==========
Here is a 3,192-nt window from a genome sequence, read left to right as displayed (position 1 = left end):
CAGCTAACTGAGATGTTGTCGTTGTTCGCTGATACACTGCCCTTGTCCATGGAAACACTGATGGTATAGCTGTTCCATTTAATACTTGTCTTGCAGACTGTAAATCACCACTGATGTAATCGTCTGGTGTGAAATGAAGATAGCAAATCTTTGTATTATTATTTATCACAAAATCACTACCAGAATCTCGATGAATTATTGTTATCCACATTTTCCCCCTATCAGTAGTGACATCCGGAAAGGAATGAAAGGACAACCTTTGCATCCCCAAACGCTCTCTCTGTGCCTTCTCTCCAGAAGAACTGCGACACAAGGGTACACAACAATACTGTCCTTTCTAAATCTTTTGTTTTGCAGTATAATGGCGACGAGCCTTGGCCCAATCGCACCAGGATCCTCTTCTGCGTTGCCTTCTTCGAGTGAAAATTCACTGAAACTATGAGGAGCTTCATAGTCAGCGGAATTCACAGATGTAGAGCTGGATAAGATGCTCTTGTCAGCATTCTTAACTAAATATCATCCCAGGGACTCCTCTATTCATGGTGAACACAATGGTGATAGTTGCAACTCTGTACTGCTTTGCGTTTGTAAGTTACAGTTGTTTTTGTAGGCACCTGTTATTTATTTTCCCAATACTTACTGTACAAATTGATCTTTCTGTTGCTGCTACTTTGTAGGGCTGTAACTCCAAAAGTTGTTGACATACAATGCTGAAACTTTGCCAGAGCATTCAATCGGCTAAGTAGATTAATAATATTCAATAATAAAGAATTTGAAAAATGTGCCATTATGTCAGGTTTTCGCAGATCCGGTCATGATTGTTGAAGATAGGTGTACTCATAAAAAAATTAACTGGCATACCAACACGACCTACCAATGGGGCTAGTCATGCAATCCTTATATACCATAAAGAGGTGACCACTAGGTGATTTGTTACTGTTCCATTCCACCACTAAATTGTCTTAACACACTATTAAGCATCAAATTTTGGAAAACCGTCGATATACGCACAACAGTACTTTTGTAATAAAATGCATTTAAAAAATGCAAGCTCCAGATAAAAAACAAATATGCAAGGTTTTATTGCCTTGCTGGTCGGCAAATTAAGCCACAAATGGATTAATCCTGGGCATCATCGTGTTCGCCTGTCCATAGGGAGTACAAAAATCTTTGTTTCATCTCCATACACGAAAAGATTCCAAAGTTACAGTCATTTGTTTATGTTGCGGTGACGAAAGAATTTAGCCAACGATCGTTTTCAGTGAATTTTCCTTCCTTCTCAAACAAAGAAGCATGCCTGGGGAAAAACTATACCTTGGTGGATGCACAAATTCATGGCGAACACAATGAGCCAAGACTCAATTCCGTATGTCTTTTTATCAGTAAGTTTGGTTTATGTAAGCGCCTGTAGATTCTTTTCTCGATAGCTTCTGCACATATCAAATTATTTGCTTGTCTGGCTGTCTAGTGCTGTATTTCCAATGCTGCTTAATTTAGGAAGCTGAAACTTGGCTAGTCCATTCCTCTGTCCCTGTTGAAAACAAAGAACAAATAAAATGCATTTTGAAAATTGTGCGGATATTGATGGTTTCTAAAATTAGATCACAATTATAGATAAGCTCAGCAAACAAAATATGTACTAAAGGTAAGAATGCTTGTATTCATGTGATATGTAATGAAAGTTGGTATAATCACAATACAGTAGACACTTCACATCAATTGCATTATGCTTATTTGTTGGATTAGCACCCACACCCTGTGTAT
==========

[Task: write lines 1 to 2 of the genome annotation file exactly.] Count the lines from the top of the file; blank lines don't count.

Here is a 3,192-nt window from a genome sequence, read left to right as displayed (position 1 = left end):
CAGCTAACTGAGATGTTGTCGTTGTTCGCTGATACACTGCCCTTGTCCATGGAAACACTGATGGTATAGCTGTTCCATTTAATACTTGTCTTGCAGACTGTAAATCACCACTGATGTAATCGTCTGGTGTGAAATGAAGATAGCAAATCTTTGTATTATTATTTATCACAAAATCACTACCAGAATCTCGATGAATTATTGTTATCCACATTTTCCCCCTATCAGTAGTGACATCCGGAAAGGAATGAAAGGACAACCTTTGCATCCCCAAACGCTCTCTCTGTGCCTTCTCTCCAGAAGAACTGCGACACAAGGGTACACAACAATACTGTCCTTTCTAAATCTTTTGTTTTGCAGTATAATGGCGACGAGCCTTGGCCCAATCGCACCAGGATCCTCTTCTGCGTTGCCTTCTTCGAGTGAAAATTCACTGAAACTATGAGGAGCTTCATAGTCAGCGGAATTCACAGATGTAGAGCTGGATAAGATGCTCTTGTCAGCATTCTTAACTAAATATCATCCCAGGGACTCCTCTATTCATGGTGAACACAATGGTGATAGTTGCAACTCTGTACTGCTTTGCGTTTGTAAGTTACAGTTGTTTTTGTAGGCACCTGTTATTTATTTTCCCAATACTTACTGTACAAATTGATCTTTCTGTTGCTGCTACTTTGTAGGGCTGTAACTCCAAAAGTTGTTGACATACAATGCTGAAACTTTGCCAGAGCATTCAATCGGCTAAGTAGATTAATAATATTCAATAATAAAGAATTTGAAAAATGTGCCATTATGTCAGGTTTTCGCAGATCCGGTCATGATTGTTGAAGATAGGTGTACTCATAAAAAAATTAACTGGCATACCAACACGACCTACCAATGGGGCTAGTCATGCAATCCTTATATACCATAAAGAGGTGACCACTAGGTGATTTGTTACTGTTCCATTCCACCACTAAATTGTCTTAACACACTATTAAGCATCAAATTTTGGAAAACCGTCGATATACGCACAACAGTACTTTTGTAATAAAATGCATTTAAAAAATGCAAGCTCCAGATAAAAAACAAATATGCAAGGTTTTATTGCCTTGCTGGTCGGCAAATTAAGCCACAAATGGATTAATCCTGGGCATCATCGTGTTCGCCTGTCCATAGGGAGTACAAAAATCTTTGTTTCATCTCCATACACGAAAAGATTCCAAAGTTACAGTCATTTGTTTATGTTGCGGTGACGAAAGAATTTAGCCAACGATCGTTTTCAGTGAATTTTCCTTCCTTCTCAAACAAAGAAGCATGCCTGGGGAAAAACTATACCTTGGTGGATGCACAAATTCATGGCGAACACAATGAGCCAAGACTCAATTCCGTATGTCTTTTTATCAGTAAGTTTGGTTTATGTAAGCGCCTGTAGATTCTTTTCTCGATAGCTTCTGCACATATCAAATTATTTGCTTGTCTGGCTGTCTAGTGCTGTATTTCCAATGCTGCTTAATTTAGGAAGCTGAAACTTGGCTAGTCCATTCCTCTGTCCCTGTTGAAAACAAAGAACAAATAAAATGCATTTTGAAAATTGTGCGGATATTGATGGTTTCTAAAATTAGATCACAATTATAGATAAGCTCAGCAAACAAAATATGTACTAAAGGTAAGAATGCTTGTATTCATGTGATATGTAATGAAAGTTGGTATAATCACAATACAGTAGACACTTCACATCAATTGCATTATGCTTATTTGTTGGATTAGCACCCACACCCTGTGTAT